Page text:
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2016 Premier 100: Masters of disruption

Stacy Collett | March 1, 2016
It’s a chaotic world for this year’s honorees, but that’s just how they like it, as they embrace countless ways to spearhead change at their organizations, from shaking up the IT structure to driving technology investment.

Setting the tone for work-life balance

Most of this year's Premier 100 Technology Leaders share a reverence for work-life balance. They try to practice what they preach, and many honorees have come up with unique ways to set the example that it's OK to unplug.

When Beth Drohan, a 30-year veteran at Verizon, notices IT staffers who don't seem to ever have their own time, she encourages them to disconnect. "You have to have work-life balance to be productive at work. You can't let [either] one go off balance for any sustained period of time without losing something on both ends."

She tries to set an example for her team by not sending emails on the weekends.

"People who work for you respond to your emails even when they know they're not time-sensitive. They're trying to do a good job," she says. When she finds herself catching up on email on a Saturday, she tries to hold the messages so they don't go out until Monday. "I think we should all try to do that," she says.

Exelon's Jay Cavalcanto advocates for videoconferencing in lieu of face-to-face meetings. "To me, video is the great equalizer of work-life balance. A 30-minute phone call is far more efficient for me than waiting until we're both in the office," he says. "I don't care if we're doing a one-on-one on a Friday afternoon and you're wearing a sweatshirt and a baseball hat. I care more about looking at you and talking to you and making sure you're not multitasking my phone call." He hasn't won over his entire team yet. "We're trying, but some people still put sticky notes over their laptop cameras," says Cavalcanto.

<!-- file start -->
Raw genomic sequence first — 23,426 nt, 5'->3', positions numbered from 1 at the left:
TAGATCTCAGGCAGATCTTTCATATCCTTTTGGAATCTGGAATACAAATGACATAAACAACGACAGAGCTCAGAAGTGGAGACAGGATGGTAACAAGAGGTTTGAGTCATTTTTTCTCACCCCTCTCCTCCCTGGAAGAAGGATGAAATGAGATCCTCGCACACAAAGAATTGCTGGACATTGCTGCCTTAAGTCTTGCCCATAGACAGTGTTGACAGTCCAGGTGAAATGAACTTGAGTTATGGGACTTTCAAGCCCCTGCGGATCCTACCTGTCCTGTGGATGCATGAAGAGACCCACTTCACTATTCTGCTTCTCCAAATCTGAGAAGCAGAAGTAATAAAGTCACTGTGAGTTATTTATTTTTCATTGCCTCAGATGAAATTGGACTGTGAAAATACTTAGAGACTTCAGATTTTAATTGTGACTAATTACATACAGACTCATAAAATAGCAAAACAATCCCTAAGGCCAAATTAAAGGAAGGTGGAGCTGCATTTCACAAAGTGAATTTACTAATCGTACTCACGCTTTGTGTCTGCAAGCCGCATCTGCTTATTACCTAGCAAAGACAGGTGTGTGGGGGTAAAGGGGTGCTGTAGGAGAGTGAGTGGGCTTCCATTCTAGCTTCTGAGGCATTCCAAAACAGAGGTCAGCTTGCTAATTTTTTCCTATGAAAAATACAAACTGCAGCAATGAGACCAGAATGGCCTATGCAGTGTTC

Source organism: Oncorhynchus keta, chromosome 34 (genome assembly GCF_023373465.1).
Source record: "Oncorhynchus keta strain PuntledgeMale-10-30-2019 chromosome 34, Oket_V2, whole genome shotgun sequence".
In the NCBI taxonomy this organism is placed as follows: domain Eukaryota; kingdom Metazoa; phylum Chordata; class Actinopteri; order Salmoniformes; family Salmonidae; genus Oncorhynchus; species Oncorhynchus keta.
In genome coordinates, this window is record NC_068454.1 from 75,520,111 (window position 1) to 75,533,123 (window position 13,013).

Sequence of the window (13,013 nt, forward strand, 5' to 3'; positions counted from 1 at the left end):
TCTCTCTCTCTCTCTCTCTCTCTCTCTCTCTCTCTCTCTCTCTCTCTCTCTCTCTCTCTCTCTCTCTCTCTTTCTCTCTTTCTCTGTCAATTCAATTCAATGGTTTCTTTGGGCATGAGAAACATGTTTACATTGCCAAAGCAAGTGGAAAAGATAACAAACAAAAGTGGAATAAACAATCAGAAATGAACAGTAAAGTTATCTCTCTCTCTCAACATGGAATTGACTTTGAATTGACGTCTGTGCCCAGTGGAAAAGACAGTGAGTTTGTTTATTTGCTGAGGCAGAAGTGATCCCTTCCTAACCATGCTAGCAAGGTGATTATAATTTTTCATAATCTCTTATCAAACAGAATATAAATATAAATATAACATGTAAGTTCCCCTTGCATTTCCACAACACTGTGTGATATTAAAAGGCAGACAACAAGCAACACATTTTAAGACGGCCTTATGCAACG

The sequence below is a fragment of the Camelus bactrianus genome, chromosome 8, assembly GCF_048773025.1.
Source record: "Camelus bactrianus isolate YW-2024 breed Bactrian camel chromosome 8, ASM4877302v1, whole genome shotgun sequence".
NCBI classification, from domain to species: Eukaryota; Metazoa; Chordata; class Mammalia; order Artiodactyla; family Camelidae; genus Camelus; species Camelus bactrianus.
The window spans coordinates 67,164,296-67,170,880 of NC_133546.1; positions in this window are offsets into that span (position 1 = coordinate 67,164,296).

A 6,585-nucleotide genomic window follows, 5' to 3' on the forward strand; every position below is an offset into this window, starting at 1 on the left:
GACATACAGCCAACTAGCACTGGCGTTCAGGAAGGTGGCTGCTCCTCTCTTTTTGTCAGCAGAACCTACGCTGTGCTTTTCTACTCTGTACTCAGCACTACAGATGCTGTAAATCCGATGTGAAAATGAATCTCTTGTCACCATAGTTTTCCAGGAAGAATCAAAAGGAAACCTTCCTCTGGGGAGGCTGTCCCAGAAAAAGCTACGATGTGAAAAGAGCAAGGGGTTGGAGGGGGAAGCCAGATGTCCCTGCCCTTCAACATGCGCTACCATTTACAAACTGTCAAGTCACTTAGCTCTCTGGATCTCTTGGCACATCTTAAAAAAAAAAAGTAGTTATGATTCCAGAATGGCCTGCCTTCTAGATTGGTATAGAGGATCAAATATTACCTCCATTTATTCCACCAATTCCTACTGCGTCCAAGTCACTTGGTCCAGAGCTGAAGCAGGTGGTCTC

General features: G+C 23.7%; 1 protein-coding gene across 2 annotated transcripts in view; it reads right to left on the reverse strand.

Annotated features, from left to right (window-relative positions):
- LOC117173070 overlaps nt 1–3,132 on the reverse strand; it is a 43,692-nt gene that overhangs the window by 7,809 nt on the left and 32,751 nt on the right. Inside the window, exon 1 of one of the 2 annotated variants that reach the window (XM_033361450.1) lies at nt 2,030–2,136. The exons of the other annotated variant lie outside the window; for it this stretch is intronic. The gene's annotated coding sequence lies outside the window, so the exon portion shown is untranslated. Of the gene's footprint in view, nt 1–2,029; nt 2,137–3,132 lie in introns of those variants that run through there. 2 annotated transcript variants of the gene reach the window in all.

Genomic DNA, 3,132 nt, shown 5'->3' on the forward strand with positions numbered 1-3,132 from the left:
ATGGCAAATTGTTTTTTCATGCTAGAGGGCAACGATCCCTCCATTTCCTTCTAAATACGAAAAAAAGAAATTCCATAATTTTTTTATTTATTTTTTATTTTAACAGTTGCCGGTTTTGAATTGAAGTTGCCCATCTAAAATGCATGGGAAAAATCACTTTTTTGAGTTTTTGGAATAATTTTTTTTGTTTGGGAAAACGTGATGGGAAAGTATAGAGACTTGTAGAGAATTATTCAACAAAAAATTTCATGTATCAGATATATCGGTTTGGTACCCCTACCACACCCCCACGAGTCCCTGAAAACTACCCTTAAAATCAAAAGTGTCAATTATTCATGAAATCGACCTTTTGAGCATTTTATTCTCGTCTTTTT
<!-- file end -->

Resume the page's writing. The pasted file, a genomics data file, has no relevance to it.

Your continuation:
MediaMath encourages working from home, but maintains a "trust but verify" approach. Each IT tribe has a stand-up meeting every day where team members report what they accomplished the day before and what they're currently working on. "People get weeded out if they aren't toeing the line," says CIO Tom Craig, although he's quick to cut employees some slack if they have a family emergency, such as a sick child. "That [flexibility] pays back in spades," he says.

— Stacy Collett

Leading global change

Francois Estellon, Gardner Denver's CIO and vice president of IT, also knows the challenges of bringing a company into the 21st century. The industrial equipment and technologies manufacturer has quadrupled in size in the past decade, mostly through global acquisitions, but it gave limited attention to business or technology integration. Today, Estellon is in the midst of a major reorganization that brings dozens of siloed regions into a centralized, service-based IT organization.

 

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